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There was a small platform on the airport at New Iberia which everyone used for practice offshore landings during training and checkrides. If you were flying an AStar, you never touched down on it, you just came to a hover and then departed. Every AStar tried to go into resonance on it, every time. I don't recall many tears from anyone when they were phased out of the oil patch.

 

I'll be landing on that very platform in a few weeks at recurrent, in the 206 & 407, not the Astar though.

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Worn out, damaged or unloaded steel springs can lead to divergence. Unloaded means to set the machine down where the tabs are not in contact with the surface or on a curved surface (as possibly in this case). The “E” dimension is >85mm or 3.35in and as a preflight item is to see light under the rear portion of the skid tube.

 

 

Edited by Spike
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More prone to skid equipped helos.

 

Ahh yea, had it backwards. Thanks!

 

 

 

You were right the first time, per the book. It’s more prone to wheeled helicopters.

 

Your PTS reference on Ground Resonance is the Rotorcraft Flying Handbook (FAA-H-8083-21; page 11-7).

 

The swirling (unbalanced) forces are being applied to the top of the mast. The center of mass of the hull is well below the rotor head, and the result is a combination of pitching and lateral rocking (some call it "padding").

 

The inertia of a helicopter about the pitching axis is higher due to the amount of mass lengthwise; however, there’s less inertia about the roll axis, so lateral movement will dominate. The hull not being infinitely stiff and supported on a sprung undercarriage (Wheels and struts), will have a natural resonant frequency of rocking. Skids add stiffness and increased surface resistance across a wider area.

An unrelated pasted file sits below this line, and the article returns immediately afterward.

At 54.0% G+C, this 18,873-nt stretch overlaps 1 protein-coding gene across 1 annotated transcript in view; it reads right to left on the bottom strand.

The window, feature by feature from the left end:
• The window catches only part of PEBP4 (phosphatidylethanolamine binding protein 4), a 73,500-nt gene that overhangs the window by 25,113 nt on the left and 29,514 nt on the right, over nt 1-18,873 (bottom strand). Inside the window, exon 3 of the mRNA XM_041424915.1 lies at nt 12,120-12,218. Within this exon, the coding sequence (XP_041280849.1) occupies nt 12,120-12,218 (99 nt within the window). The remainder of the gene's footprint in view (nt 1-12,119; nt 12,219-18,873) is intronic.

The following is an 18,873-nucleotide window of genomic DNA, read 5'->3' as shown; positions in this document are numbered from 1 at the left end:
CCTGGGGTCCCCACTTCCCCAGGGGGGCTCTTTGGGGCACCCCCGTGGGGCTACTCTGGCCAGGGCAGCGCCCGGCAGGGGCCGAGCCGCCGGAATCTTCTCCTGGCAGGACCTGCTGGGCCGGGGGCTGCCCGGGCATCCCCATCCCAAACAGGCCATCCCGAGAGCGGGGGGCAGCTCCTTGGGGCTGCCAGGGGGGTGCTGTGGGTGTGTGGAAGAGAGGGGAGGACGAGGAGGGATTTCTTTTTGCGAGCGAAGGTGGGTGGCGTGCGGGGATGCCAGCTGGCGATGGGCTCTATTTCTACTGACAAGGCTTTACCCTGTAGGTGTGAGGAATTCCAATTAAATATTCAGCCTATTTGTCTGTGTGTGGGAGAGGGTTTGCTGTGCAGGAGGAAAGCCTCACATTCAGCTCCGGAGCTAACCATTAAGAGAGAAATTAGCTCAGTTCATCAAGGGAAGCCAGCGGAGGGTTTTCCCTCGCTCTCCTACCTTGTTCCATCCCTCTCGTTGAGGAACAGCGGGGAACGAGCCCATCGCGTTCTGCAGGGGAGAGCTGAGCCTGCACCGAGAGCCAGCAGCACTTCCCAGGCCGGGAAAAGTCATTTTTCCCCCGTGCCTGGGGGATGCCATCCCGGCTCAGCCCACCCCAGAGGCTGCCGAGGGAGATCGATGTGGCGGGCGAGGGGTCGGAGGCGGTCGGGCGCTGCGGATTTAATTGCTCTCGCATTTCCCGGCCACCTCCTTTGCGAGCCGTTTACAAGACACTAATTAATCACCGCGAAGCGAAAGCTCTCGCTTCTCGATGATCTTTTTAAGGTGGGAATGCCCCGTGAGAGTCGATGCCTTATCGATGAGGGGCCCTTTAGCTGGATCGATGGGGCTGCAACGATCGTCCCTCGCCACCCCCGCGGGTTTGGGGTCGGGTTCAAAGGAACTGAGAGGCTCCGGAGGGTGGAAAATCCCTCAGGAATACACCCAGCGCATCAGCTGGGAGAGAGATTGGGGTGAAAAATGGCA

This was an issue on older wheeled helicopters (S-55 etc.). This wheels more prone to ground resonance issue for the most part, has been eliminated with current wheel and strut designs.

 

The first mathematical analysis of ground resonance was due to Robert Coleman and Arnold Feingold who were working at NACA (the forerunner of NASA). It was concluded early that ground resonance is purely a mechanical phenomenon and that aerodynamic forces are not significant.

 

G. TASK: GROUND RESONANCE

REFERENCE (S): FAA-H-8083-21; POH/RFM.

 

Objective. To determine that the applicant:

 

1. Exhibits knowledge of the elements related to a fully articulated rotor system and the aerodynamics of ground resonance.

 

2. Understands the conditions that contribute to ground resonance.

 

3. Explains preventive flight technique during takeoffs and landings.

 

Pagesfromfaa-h-8083-21.jpg

Edited by iChris